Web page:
Leaders of the embattled US Chamber of Commerce went on a media blitz this weekend, granting lengthy interviews to Fox News, the Wall Street Journal, the LA Times, and Politico. They repeatedly sought to portray the group as a moderate business association ambushed by a liberal White House, weaving a narrative that mostly went unchallenged. Here are six cases where a bit of fact checking would have revealed the Chamber's spin:

Who is "raising cain"?

The Spin: "Let's be clear: We haven't raised up the cain," Chamber lobbyist Bruce Josten told Fox. "It came from their side of the street." In other words, the Chamber was just doing what it always does when it was attacked out of nowhere by environmental groups and the White House.

The Reality: The Chamber's current predicament is at least partly the result of its own extreme rhetoric. After Chamber VP Bill Kovacs called for a "Scopes Monkey Trial of the 21st Century" on climate change, companies began leaving the group. The Chamber has also sponsored incendiary TV ads mocking cap and trade legislation, a health care public option, and the White House's proposed Consumer Financial Protection Agency.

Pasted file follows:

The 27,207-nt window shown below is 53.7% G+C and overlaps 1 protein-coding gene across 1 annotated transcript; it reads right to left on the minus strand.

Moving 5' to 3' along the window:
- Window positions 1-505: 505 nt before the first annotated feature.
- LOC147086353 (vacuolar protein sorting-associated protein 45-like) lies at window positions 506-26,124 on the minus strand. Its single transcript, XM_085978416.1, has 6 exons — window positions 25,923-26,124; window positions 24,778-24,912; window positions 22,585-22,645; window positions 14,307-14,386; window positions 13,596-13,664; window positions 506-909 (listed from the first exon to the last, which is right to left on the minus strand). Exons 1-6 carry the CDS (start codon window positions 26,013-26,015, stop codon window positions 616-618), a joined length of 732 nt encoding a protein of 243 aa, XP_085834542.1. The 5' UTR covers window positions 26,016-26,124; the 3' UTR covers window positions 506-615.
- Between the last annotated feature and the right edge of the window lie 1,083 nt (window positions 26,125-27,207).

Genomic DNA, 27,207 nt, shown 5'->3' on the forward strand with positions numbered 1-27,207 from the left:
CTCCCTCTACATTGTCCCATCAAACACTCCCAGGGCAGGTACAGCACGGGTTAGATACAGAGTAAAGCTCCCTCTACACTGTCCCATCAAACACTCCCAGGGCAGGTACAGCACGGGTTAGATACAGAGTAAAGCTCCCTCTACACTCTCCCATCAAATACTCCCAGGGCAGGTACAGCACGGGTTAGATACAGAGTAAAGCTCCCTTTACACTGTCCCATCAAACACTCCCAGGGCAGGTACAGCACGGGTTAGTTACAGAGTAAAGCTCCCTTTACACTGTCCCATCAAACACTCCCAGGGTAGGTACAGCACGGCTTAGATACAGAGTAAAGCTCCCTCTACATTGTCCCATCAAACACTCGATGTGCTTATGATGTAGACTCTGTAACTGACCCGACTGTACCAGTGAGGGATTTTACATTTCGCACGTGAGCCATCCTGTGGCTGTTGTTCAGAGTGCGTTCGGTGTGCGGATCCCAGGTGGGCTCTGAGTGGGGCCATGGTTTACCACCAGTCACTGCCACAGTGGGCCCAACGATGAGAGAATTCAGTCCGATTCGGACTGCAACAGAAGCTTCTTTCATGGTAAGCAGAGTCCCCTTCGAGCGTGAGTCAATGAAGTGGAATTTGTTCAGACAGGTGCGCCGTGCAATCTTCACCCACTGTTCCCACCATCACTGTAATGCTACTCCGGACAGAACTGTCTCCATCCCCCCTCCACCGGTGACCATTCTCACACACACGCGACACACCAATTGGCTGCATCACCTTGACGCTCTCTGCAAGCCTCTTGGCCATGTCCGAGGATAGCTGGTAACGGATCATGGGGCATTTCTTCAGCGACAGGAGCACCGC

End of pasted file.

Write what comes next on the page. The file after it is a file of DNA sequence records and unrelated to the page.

Who is being unreasonable?

The Spin: The White House is engaged in a "name calling campaign" against the Chamber. "In their words, not mine, it's again to try to neuter and marginalize us," Josten told Fox.

The Reality: The term "neuter the Chamber" comes from a Politico headline. White House officials never used the term nor called the Chamber any other names. The President and his officials have only disagreed with some of the Chamber's claims, questioned whether the group represents the US business community, and expressed a preference for bypassing its well-funded lobbyists in favor of speaking directly with corporate CEOs.

Who is ignoring their constituents?

The Spin: In ignoring the Chamber in favor of speaking directly with CEOs, the White House is missing the perspective of small businesses.